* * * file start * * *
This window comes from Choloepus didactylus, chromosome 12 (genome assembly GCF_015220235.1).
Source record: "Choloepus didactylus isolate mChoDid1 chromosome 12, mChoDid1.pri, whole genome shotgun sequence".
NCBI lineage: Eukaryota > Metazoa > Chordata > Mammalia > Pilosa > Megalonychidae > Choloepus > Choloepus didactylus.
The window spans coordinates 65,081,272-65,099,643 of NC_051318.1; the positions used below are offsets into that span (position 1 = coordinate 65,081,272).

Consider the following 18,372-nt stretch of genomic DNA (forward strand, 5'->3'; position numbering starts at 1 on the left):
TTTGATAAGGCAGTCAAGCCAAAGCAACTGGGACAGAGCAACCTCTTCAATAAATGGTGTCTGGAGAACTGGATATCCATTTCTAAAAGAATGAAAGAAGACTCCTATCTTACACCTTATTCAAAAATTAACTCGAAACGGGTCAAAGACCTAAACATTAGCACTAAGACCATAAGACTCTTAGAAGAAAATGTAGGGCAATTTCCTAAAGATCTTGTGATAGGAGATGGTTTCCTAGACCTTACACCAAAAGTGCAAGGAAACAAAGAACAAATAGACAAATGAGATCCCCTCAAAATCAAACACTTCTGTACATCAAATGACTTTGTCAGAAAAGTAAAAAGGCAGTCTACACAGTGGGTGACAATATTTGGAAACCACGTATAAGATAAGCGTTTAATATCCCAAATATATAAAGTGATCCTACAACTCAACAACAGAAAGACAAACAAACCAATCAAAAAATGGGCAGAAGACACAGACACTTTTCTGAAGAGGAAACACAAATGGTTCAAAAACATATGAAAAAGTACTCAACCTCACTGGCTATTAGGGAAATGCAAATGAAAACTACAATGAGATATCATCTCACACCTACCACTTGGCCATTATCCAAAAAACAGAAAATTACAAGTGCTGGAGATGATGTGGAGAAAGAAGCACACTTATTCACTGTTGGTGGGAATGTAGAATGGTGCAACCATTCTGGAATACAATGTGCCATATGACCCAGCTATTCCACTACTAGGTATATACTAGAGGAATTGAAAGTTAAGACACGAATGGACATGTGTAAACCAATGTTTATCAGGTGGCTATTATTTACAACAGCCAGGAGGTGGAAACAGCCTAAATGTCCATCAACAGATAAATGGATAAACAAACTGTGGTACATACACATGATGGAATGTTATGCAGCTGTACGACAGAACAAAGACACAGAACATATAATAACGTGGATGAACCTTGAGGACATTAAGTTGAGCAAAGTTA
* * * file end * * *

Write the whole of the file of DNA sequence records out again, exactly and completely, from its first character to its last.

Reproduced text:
This window comes from Choloepus didactylus, chromosome 12 (genome assembly GCF_015220235.1).
Source record: "Choloepus didactylus isolate mChoDid1 chromosome 12, mChoDid1.pri, whole genome shotgun sequence".
NCBI lineage: Eukaryota > Metazoa > Chordata > Mammalia > Pilosa > Megalonychidae > Choloepus > Choloepus didactylus.
The window spans coordinates 65,081,272-65,099,643 of NC_051318.1; the positions used below are offsets into that span (position 1 = coordinate 65,081,272).

Consider the following 18,372-nt stretch of genomic DNA (forward strand, 5'->3'; position numbering starts at 1 on the left):
TTTGATAAGGCAGTCAAGCCAAAGCAACTGGGACAGAGCAACCTCTTCAATAAATGGTGTCTGGAGAACTGGATATCCATTTCTAAAAGAATGAAAGAAGACTCCTATCTTACACCTTATTCAAAAATTAACTCGAAACGGGTCAAAGACCTAAACATTAGCACTAAGACCATAAGACTCTTAGAAGAAAATGTAGGGCAATTTCCTAAAGATCTTGTGATAGGAGATGGTTTCCTAGACCTTACACCAAAAGTGCAAGGAAACAAAGAACAAATAGACAAATGAGATCCCCTCAAAATCAAACACTTCTGTACATCAAATGACTTTGTCAGAAAAGTAAAAAGGCAGTCTACACAGTGGGTGACAATATTTGGAAACCACGTATAAGATAAGCGTTTAATATCCCAAATATATAAAGTGATCCTACAACTCAACAACAGAAAGACAAACAAACCAATCAAAAAATGGGCAGAAGACACAGACACTTTTCTGAAGAGGAAACACAAATGGTTCAAAAACATATGAAAAAGTACTCAACCTCACTGGCTATTAGGGAAATGCAAATGAAAACTACAATGAGATATCATCTCACACCTACCACTTGGCCATTATCCAAAAAACAGAAAATTACAAGTGCTGGAGATGATGTGGAGAAAGAAGCACACTTATTCACTGTTGGTGGGAATGTAGAATGGTGCAACCATTCTGGAATACAATGTGCCATATGACCCAGCTATTCCACTACTAGGTATATACTAGAGGAATTGAAAGTTAAGACACGAATGGACATGTGTAAACCAATGTTTATCAGGTGGCTATTATTTACAACAGCCAGGAGGTGGAAACAGCCTAAATGTCCATCAACAGATAAATGGATAAACAAACTGTGGTACATACACATGATGGAATGTTATGCAGCTGTACGACAGAACAAAGACACAGAACATATAATAACGTGGATGAACCTTGAGGACATTAAGTTGAGCAAAGTTA